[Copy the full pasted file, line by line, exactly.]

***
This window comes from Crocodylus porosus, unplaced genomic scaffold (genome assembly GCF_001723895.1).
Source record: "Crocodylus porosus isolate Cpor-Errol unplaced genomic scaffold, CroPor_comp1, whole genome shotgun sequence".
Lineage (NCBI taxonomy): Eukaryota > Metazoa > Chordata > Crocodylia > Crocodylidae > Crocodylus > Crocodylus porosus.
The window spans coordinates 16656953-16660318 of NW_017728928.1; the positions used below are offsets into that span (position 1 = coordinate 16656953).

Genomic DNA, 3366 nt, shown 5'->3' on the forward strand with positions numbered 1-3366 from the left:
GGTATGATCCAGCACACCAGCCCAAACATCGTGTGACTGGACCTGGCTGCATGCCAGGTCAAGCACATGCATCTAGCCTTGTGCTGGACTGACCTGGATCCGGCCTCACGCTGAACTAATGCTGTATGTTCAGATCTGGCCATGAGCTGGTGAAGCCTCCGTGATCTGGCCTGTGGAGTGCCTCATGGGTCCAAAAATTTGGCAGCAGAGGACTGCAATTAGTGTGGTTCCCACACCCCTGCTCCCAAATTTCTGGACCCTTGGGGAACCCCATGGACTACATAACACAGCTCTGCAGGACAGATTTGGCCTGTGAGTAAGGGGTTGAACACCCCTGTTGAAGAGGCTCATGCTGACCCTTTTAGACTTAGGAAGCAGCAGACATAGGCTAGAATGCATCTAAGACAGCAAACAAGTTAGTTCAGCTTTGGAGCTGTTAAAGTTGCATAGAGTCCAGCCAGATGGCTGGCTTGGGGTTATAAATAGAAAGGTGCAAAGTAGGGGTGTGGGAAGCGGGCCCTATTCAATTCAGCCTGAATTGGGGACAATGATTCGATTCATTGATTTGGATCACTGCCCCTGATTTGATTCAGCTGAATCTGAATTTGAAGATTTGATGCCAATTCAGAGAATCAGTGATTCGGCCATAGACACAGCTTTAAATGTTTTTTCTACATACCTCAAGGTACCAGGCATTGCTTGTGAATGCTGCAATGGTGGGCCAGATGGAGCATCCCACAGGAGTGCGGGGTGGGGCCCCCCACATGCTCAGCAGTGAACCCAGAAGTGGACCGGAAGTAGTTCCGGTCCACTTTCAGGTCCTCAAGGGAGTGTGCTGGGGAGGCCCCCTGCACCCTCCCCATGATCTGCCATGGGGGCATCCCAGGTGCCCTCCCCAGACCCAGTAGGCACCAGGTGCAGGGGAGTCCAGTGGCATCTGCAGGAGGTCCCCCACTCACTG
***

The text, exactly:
This window comes from Crocodylus porosus, unplaced genomic scaffold (genome assembly GCF_001723895.1).
Source record: "Crocodylus porosus isolate Cpor-Errol unplaced genomic scaffold, CroPor_comp1, whole genome shotgun sequence".
Lineage (NCBI taxonomy): Eukaryota > Metazoa > Chordata > Crocodylia > Crocodylidae > Crocodylus > Crocodylus porosus.
The window spans coordinates 16656953-16660318 of NW_017728928.1; the positions used below are offsets into that span (position 1 = coordinate 16656953).

Genomic DNA, 3366 nt, shown 5'->3' on the forward strand with positions numbered 1-3366 from the left:
GGTATGATCCAGCACACCAGCCCAAACATCGTGTGACTGGACCTGGCTGCATGCCAGGTCAAGCACATGCATCTAGCCTTGTGCTGGACTGACCTGGATCCGGCCTCACGCTGAACTAATGCTGTATGTTCAGATCTGGCCATGAGCTGGTGAAGCCTCCGTGATCTGGCCTGTGGAGTGCCTCATGGGTCCAAAAATTTGGCAGCAGAGGACTGCAATTAGTGTGGTTCCCACACCCCTGCTCCCAAATTTCTGGACCCTTGGGGAACCCCATGGACTACATAACACAGCTCTGCAGGACAGATTTGGCCTGTGAGTAAGGGGTTGAACACCCCTGTTGAAGAGGCTCATGCTGACCCTTTTAGACTTAGGAAGCAGCAGACATAGGCTAGAATGCATCTAAGACAGCAAACAAGTTAGTTCAGCTTTGGAGCTGTTAAAGTTGCATAGAGTCCAGCCAGATGGCTGGCTTGGGGTTATAAATAGAAAGGTGCAAAGTAGGGGTGTGGGAAGCGGGCCCTATTCAATTCAGCCTGAATTGGGGACAATGATTCGATTCATTGATTTGGATCACTGCCCCTGATTTGATTCAGCTGAATCTGAATTTGAAGATTTGATGCCAATTCAGAGAATCAGTGATTCGGCCATAGACACAGCTTTAAATGTTTTTTCTACATACCTCAAGGTACCAGGCATTGCTTGTGAATGCTGCAATGGTGGGCCAGATGGAGCATCCCACAGGAGTGCGGGGTGGGGCCCCCCACATGCTCAGCAGTGAACCCAGAAGTGGACCGGAAGTAGTTCCGGTCCACTTTCAGGTCCTCAAGGGAGTGTGCTGGGGAGGCCCCCTGCACCCTCCCCATGATCTGCCATGGGGGCATCCCAGGTGCCCTCCCCAGACCCAGTAGGCACCAGGTGCAGGGGAGTCCAGTGGCATCTGCAGGAGGTCCCCCACTCACTG